FedEx's dispute with DoJ over illicit-drug delivery widens to include money laundering charges

Will federal legislation resolve ongoing DEA/drug-distributor conflicts?

An indictment from the US Attorney, Northern District of California, over past practices of FedEx in mail-order drug deliveries, announced in July, has been expanded to include money laundering charges. That addition is apparently from FedEx’s standard service of collecting payments on behalf of some customers; FedEx's collect on delivery service "is available to all of our millions of FedEx Express customers,” Patrick Fitzgerald, a company spokesman, told the Wall Street Journal, while reiterating that FedEx disputes all the charges the Dept. of Justice has brought against it.

The original conspiracy indictment charged that FedEx had knowingly made deliveries to individuals and pharmacies who were improperly ordering controlled substances—legitimate prescription products, mostly opioid-based painkillers—that are regulated by the Drug Enforcement Administration. UPS made an out-of-court settlement with DoJ over more or less the same dispute in 2013; in recent years, most major drug wholesalers, and several chain pharmacies, have tangled with DoJ over drug-distribution and —dispensing issues. Intensifying all of this comes from the mounting death toll and social harm caused by abuse of prescription products.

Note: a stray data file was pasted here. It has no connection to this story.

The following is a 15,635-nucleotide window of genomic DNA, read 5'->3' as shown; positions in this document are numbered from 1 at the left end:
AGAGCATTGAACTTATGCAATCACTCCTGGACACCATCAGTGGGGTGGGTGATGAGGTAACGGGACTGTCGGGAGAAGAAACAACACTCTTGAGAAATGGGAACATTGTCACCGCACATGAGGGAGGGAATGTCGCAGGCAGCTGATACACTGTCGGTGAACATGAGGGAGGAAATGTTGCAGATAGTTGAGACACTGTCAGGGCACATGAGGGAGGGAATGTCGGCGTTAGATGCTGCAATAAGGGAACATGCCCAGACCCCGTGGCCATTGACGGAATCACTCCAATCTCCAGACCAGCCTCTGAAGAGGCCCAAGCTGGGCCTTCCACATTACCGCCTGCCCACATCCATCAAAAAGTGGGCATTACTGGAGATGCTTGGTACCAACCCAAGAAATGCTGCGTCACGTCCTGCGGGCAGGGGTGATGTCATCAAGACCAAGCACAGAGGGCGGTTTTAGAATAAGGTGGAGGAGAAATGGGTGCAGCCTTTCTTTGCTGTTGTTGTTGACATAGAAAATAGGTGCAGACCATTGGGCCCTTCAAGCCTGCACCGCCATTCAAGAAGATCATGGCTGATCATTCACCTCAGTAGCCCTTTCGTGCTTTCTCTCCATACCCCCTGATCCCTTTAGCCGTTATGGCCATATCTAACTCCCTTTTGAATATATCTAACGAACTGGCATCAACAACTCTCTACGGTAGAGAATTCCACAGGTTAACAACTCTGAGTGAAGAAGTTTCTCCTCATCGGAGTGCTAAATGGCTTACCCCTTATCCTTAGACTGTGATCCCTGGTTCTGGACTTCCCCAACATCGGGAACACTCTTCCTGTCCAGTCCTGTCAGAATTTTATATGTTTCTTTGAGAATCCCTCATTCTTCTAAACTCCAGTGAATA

Almost at the same time that the FedEx indictment was handed down, the House of Representatives cleared bipartisan legislation, HR 4709, the Ensuring Patient Access and Effective Drug Enforcement Act. That bill, among other things, sets up a process for DEA-registered distributors to “submit corrective action plans to address DEA concerns,” according to the Healthcare Distribution Management Assn, which has lobbied for its passage. HDMA is a participant in a trade group, the Alliance to Prevent the Abuse of Medicines (www.rxabusesolutions.org), whose members include the American Medical Assn., Cardinal Health, CVS Caremark, Prime Therapeutics, Kaleo, Teva Pharmaceuticals and Millennium Laboratories, that was organized early this year. The friction between DEA and drug distributors is one of several issues that APAM wants to address; others include expanding state-level prescription-drug monitoring programs (PDMPs) and encouraging the use of abuse-deterrent technologies in drug products.